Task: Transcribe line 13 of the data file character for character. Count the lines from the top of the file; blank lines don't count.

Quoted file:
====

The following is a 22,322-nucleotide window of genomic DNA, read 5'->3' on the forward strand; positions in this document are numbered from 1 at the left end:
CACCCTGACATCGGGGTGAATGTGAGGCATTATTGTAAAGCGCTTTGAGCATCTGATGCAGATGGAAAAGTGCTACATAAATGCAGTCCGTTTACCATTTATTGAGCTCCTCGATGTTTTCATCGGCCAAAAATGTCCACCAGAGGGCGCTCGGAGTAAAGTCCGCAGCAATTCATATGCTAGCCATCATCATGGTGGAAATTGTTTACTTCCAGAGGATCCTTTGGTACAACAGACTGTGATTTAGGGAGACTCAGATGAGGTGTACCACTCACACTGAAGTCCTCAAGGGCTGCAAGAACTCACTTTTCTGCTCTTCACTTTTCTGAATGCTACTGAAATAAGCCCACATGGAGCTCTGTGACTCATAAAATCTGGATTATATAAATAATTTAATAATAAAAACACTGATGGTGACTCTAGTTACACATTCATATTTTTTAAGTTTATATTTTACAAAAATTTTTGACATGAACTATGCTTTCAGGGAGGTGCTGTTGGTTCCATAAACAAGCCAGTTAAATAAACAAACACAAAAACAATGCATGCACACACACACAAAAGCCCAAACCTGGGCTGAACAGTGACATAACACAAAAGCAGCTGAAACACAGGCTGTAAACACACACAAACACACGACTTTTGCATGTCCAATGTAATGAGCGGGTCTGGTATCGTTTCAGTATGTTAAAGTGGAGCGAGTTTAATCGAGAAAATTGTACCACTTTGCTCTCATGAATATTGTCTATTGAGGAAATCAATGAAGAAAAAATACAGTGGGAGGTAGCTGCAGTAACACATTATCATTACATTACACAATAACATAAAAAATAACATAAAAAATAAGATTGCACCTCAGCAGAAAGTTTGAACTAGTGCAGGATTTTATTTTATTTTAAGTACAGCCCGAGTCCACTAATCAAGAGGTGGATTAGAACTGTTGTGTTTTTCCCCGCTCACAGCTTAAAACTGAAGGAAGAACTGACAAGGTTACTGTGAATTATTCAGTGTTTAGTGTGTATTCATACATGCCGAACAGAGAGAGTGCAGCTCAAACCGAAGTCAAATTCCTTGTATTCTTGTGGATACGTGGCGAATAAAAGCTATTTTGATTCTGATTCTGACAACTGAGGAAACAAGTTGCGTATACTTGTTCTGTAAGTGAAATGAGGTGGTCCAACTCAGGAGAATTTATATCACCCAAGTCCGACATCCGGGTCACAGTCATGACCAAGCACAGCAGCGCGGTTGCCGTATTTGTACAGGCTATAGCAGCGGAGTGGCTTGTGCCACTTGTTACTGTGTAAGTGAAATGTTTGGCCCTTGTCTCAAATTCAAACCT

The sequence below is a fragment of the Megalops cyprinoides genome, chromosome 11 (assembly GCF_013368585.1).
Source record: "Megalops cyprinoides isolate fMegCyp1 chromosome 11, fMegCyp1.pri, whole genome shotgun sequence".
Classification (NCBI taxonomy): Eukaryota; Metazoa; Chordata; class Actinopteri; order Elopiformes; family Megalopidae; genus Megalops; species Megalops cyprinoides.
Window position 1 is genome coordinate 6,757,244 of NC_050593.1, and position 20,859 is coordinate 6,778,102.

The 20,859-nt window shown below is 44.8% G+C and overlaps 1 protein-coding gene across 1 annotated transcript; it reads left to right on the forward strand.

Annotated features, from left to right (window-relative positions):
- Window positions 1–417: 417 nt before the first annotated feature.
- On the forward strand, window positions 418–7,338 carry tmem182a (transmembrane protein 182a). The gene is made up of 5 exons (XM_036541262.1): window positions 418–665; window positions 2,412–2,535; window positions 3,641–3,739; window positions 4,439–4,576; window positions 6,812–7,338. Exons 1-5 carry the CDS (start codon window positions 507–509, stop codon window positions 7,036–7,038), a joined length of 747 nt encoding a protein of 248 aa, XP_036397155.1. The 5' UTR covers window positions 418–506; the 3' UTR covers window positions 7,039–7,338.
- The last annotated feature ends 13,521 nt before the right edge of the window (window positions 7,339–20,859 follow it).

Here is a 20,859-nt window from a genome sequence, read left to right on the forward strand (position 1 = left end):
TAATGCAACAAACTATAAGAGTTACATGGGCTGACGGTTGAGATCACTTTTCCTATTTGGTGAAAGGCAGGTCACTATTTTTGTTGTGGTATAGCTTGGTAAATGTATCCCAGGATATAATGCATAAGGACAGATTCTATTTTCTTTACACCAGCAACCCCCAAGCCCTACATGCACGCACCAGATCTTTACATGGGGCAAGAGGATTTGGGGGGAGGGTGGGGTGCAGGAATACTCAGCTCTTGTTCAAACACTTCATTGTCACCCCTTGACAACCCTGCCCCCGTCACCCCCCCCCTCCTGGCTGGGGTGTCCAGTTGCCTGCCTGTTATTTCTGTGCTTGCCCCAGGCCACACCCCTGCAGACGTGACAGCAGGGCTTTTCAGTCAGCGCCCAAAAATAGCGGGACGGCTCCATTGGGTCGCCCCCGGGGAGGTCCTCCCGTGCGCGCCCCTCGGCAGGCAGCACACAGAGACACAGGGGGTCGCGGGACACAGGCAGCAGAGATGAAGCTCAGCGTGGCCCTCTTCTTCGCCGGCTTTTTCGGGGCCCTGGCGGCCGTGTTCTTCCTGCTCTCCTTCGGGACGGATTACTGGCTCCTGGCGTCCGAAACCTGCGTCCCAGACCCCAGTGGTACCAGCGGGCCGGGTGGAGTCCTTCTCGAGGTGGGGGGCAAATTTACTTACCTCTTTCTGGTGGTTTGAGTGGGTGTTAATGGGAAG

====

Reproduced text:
TAATGCAACAAACTATAAGAGTTACATGGGCTGACGGTTGAGATCACTTTTCCTATTTGGTGAAAGGCAGGTCACTATTTTTGTTGTGGTATAGCTTGGTAAATGTATCCCAGGATATAATGCATAAGGACAGATTCTATTTTCTTTACACCAGCAACCCCCAAGCCCTACATGCACGCACCAGATCTTTACATGGGGCAAGAGGATTTGGGGGGAGGGTGGGGTGCAGGAATACTCAGCTCTTGTTCAAACACTTCATTGTCACCCCTTGACAACCCTGCCCCCGTCACCCCCCCCCTCCTGGCTGGGGTGTCCAGTTGCCTGCCTGTTATTTCTGTGCTTGCCCCAGGCCACACCCCTGCAGACGTGACAGCAGGGCTTTTCAGTCAGCGCCCAAAAATAGCGGGACGGCTCCATTGGGTCGCCCCCGGGGAGGTCCTCCCGTGCGCGCCCCTCGGCAGGCAGCACACAGAGACACAGGGGGTCGCGGGACACAGGCAGCAGAGATGAAGCTCAGCGTGGCCCTCTTCTTCGCCGGCTTTTTCGGGGCCCTGGCGGCCGTGTTCTTCCTGCTCTCCTTCGGGACGGATTACTGGCTCCTGGCGTCCGAAACCTGCGTCCCAGACCCCAGTGGTACCAGCGGGCCGGGTGGAGTCCTTCTCGAGGTGGGGGGCAAATTTACTTACCTCTTTCTGGTGGTTTGAGTGGGTGTTAATGGGAAG